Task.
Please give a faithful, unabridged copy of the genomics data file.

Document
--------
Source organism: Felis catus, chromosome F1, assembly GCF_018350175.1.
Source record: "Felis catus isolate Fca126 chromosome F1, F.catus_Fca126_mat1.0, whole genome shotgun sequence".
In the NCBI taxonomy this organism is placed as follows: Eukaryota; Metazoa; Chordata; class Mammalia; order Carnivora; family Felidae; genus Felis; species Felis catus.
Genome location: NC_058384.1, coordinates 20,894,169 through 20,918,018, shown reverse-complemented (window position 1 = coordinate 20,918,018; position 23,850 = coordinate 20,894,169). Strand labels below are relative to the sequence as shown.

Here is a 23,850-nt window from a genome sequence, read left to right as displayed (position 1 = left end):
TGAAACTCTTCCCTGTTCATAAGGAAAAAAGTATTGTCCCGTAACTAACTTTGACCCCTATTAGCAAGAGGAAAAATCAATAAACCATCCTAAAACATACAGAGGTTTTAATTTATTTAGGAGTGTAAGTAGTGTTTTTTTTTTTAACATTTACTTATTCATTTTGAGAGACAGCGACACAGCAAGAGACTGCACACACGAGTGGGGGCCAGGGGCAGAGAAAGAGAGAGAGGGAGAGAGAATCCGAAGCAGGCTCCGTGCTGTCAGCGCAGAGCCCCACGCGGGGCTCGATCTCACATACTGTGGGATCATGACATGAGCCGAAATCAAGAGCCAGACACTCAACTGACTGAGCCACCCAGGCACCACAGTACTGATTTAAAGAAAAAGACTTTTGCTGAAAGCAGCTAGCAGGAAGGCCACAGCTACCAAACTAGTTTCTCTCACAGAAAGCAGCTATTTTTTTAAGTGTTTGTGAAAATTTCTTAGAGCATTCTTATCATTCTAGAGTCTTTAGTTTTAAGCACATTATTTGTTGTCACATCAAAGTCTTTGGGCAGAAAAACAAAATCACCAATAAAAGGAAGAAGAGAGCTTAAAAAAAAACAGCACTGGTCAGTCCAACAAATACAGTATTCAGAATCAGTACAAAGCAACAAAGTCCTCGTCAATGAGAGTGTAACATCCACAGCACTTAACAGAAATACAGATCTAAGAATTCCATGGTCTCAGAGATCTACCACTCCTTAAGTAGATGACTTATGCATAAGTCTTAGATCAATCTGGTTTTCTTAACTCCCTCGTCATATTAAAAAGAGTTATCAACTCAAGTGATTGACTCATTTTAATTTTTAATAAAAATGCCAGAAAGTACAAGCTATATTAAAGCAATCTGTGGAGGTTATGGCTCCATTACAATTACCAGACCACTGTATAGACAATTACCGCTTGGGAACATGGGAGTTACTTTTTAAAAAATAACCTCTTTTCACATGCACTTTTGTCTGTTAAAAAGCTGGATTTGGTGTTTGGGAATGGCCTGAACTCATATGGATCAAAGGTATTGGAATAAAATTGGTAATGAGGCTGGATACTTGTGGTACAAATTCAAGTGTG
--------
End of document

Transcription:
Source organism: Felis catus, chromosome F1, assembly GCF_018350175.1.
Source record: "Felis catus isolate Fca126 chromosome F1, F.catus_Fca126_mat1.0, whole genome shotgun sequence".
In the NCBI taxonomy this organism is placed as follows: Eukaryota; Metazoa; Chordata; class Mammalia; order Carnivora; family Felidae; genus Felis; species Felis catus.
Genome location: NC_058384.1, coordinates 20,894,169 through 20,918,018, shown reverse-complemented (window position 1 = coordinate 20,918,018; position 23,850 = coordinate 20,894,169). Strand labels below are relative to the sequence as shown.

Here is a 23,850-nt window from a genome sequence, read left to right as displayed (position 1 = left end):
TGAAACTCTTCCCTGTTCATAAGGAAAAAAGTATTGTCCCGTAACTAACTTTGACCCCTATTAGCAAGAGGAAAAATCAATAAACCATCCTAAAACATACAGAGGTTTTAATTTATTTAGGAGTGTAAGTAGTGTTTTTTTTTTTAACATTTACTTATTCATTTTGAGAGACAGCGACACAGCAAGAGACTGCACACACGAGTGGGGGCCAGGGGCAGAGAAAGAGAGAGAGGGAGAGAGAATCCGAAGCAGGCTCCGTGCTGTCAGCGCAGAGCCCCACGCGGGGCTCGATCTCACATACTGTGGGATCATGACATGAGCCGAAATCAAGAGCCAGACACTCAACTGACTGAGCCACCCAGGCACCACAGTACTGATTTAAAGAAAAAGACTTTTGCTGAAAGCAGCTAGCAGGAAGGCCACAGCTACCAAACTAGTTTCTCTCACAGAAAGCAGCTATTTTTTTAAGTGTTTGTGAAAATTTCTTAGAGCATTCTTATCATTCTAGAGTCTTTAGTTTTAAGCACATTATTTGTTGTCACATCAAAGTCTTTGGGCAGAAAAACAAAATCACCAATAAAAGGAAGAAGAGAGCTTAAAAAAAAACAGCACTGGTCAGTCCAACAAATACAGTATTCAGAATCAGTACAAAGCAACAAAGTCCTCGTCAATGAGAGTGTAACATCCACAGCACTTAACAGAAATACAGATCTAAGAATTCCATGGTCTCAGAGATCTACCACTCCTTAAGTAGATGACTTATGCATAAGTCTTAGATCAATCTGGTTTTCTTAACTCCCTCGTCATATTAAAAAGAGTTATCAACTCAAGTGATTGACTCATTTTAATTTTTAATAAAAATGCCAGAAAGTACAAGCTATATTAAAGCAATCTGTGGAGGTTATGGCTCCATTACAATTACCAGACCACTGTATAGACAATTACCGCTTGGGAACATGGGAGTTACTTTTTAAAAAATAACCTCTTTTCACATGCACTTTTGTCTGTTAAAAAGCTGGATTTGGTGTTTGGGAATGGCCTGAACTCATATGGATCAAAGGTATTGGAATAAAATTGGTAATGAGGCTGGATACTTGTGGTACAAATTCAAGTGTG